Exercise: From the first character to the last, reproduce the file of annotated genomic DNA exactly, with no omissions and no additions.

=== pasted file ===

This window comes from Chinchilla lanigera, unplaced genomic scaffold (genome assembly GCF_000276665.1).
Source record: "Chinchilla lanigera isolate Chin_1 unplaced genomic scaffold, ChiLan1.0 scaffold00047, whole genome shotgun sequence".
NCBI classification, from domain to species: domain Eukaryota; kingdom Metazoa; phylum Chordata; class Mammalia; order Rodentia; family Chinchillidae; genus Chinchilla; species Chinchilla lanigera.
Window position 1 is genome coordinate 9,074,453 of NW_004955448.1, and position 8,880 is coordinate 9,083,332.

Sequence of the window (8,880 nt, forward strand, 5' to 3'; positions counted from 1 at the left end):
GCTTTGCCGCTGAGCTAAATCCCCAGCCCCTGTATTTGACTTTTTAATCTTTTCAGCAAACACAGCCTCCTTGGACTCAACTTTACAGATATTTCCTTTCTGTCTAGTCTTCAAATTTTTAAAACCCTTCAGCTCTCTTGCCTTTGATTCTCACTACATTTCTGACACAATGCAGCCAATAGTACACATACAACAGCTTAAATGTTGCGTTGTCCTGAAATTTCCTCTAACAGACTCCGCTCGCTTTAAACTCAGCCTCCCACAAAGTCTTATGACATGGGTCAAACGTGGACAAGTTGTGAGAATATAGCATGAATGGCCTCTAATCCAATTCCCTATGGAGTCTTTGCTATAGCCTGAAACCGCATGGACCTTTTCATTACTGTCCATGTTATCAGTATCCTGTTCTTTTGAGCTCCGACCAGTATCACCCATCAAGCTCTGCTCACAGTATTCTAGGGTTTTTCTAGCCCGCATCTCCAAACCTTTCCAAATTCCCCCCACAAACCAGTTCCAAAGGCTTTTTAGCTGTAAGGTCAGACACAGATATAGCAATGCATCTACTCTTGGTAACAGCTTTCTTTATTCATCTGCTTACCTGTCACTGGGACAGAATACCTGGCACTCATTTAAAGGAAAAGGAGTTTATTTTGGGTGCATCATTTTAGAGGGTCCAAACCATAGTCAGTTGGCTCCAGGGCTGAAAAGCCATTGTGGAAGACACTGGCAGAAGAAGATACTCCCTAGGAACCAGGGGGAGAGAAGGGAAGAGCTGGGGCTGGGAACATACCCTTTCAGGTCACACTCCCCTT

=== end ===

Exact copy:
This window comes from Chinchilla lanigera, unplaced genomic scaffold (genome assembly GCF_000276665.1).
Source record: "Chinchilla lanigera isolate Chin_1 unplaced genomic scaffold, ChiLan1.0 scaffold00047, whole genome shotgun sequence".
NCBI classification, from domain to species: domain Eukaryota; kingdom Metazoa; phylum Chordata; class Mammalia; order Rodentia; family Chinchillidae; genus Chinchilla; species Chinchilla lanigera.
Window position 1 is genome coordinate 9,074,453 of NW_004955448.1, and position 8,880 is coordinate 9,083,332.

Sequence of the window (8,880 nt, forward strand, 5' to 3'; positions counted from 1 at the left end):
GCTTTGCCGCTGAGCTAAATCCCCAGCCCCTGTATTTGACTTTTTAATCTTTTCAGCAAACACAGCCTCCTTGGACTCAACTTTACAGATATTTCCTTTCTGTCTAGTCTTCAAATTTTTAAAACCCTTCAGCTCTCTTGCCTTTGATTCTCACTACATTTCTGACACAATGCAGCCAATAGTACACATACAACAGCTTAAATGTTGCGTTGTCCTGAAATTTCCTCTAACAGACTCCGCTCGCTTTAAACTCAGCCTCCCACAAAGTCTTATGACATGGGTCAAACGTGGACAAGTTGTGAGAATATAGCATGAATGGCCTCTAATCCAATTCCCTATGGAGTCTTTGCTATAGCCTGAAACCGCATGGACCTTTTCATTACTGTCCATGTTATCAGTATCCTGTTCTTTTGAGCTCCGACCAGTATCACCCATCAAGCTCTGCTCACAGTATTCTAGGGTTTTTCTAGCCCGCATCTCCAAACCTTTCCAAATTCCCCCCACAAACCAGTTCCAAAGGCTTTTTAGCTGTAAGGTCAGACACAGATATAGCAATGCATCTACTCTTGGTAACAGCTTTCTTTATTCATCTGCTTACCTGTCACTGGGACAGAATACCTGGCACTCATTTAAAGGAAAAGGAGTTTATTTTGGGTGCATCATTTTAGAGGGTCCAAACCATAGTCAGTTGGCTCCAGGGCTGAAAAGCCATTGTGGAAGACACTGGCAGAAGAAGATACTCCCTAGGAACCAGGGGGAGAGAAGGGAAGAGCTGGGGCTGGGAACATACCCTTTCAGGTCACACTCCCCTT